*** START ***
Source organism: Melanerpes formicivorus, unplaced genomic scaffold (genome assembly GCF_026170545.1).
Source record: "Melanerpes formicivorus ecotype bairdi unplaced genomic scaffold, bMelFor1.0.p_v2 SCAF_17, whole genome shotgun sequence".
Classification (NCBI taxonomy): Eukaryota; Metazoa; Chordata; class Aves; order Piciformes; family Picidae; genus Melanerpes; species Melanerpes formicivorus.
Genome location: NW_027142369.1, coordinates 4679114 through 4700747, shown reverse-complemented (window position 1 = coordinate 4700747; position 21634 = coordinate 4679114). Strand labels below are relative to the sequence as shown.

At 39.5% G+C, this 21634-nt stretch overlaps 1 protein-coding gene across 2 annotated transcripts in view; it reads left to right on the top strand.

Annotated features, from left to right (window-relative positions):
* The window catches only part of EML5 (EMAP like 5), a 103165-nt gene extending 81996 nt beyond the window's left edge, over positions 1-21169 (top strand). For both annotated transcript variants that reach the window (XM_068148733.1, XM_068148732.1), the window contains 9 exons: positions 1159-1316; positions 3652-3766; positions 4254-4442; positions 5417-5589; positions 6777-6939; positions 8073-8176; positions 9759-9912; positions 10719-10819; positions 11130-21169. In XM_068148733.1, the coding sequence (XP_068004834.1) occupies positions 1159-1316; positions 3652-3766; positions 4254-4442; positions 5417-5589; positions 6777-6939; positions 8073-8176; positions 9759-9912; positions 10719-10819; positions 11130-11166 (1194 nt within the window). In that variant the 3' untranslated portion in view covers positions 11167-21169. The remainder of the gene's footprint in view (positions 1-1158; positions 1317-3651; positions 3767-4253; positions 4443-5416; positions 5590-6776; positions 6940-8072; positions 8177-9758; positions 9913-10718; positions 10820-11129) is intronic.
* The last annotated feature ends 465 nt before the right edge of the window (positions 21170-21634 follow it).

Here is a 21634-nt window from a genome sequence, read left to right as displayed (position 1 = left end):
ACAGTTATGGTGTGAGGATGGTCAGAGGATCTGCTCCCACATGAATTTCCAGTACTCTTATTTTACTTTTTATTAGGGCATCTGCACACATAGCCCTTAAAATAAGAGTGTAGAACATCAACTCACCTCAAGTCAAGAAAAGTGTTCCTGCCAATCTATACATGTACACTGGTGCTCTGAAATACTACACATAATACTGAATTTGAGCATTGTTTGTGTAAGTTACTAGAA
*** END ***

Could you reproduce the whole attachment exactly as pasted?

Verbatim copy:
Source organism: Melanerpes formicivorus, unplaced genomic scaffold (genome assembly GCF_026170545.1).
Source record: "Melanerpes formicivorus ecotype bairdi unplaced genomic scaffold, bMelFor1.0.p_v2 SCAF_17, whole genome shotgun sequence".
Classification (NCBI taxonomy): Eukaryota; Metazoa; Chordata; class Aves; order Piciformes; family Picidae; genus Melanerpes; species Melanerpes formicivorus.
Genome location: NW_027142369.1, coordinates 4679114 through 4700747, shown reverse-complemented (window position 1 = coordinate 4700747; position 21634 = coordinate 4679114). Strand labels below are relative to the sequence as shown.

At 39.5% G+C, this 21634-nt stretch overlaps 1 protein-coding gene across 2 annotated transcripts in view; it reads left to right on the top strand.

Annotated features, from left to right (window-relative positions):
* The window catches only part of EML5 (EMAP like 5), a 103165-nt gene extending 81996 nt beyond the window's left edge, over positions 1-21169 (top strand). For both annotated transcript variants that reach the window (XM_068148733.1, XM_068148732.1), the window contains 9 exons: positions 1159-1316; positions 3652-3766; positions 4254-4442; positions 5417-5589; positions 6777-6939; positions 8073-8176; positions 9759-9912; positions 10719-10819; positions 11130-21169. In XM_068148733.1, the coding sequence (XP_068004834.1) occupies positions 1159-1316; positions 3652-3766; positions 4254-4442; positions 5417-5589; positions 6777-6939; positions 8073-8176; positions 9759-9912; positions 10719-10819; positions 11130-11166 (1194 nt within the window). In that variant the 3' untranslated portion in view covers positions 11167-21169. The remainder of the gene's footprint in view (positions 1-1158; positions 1317-3651; positions 3767-4253; positions 4443-5416; positions 5590-6776; positions 6940-8072; positions 8177-9758; positions 9913-10718; positions 10820-11129) is intronic.
* The last annotated feature ends 465 nt before the right edge of the window (positions 21170-21634 follow it).

Here is a 21634-nt window from a genome sequence, read left to right as displayed (position 1 = left end):
ACAGTTATGGTGTGAGGATGGTCAGAGGATCTGCTCCCACATGAATTTCCAGTACTCTTATTTTACTTTTTATTAGGGCATCTGCACACATAGCCCTTAAAATAAGAGTGTAGAACATCAACTCACCTCAAGTCAAGAAAAGTGTTCCTGCCAATCTATACATGTACACTGGTGCTCTGAAATACTACACATAATACTGAATTTGAGCATTGTTTGTGTAAGTTACTAGAA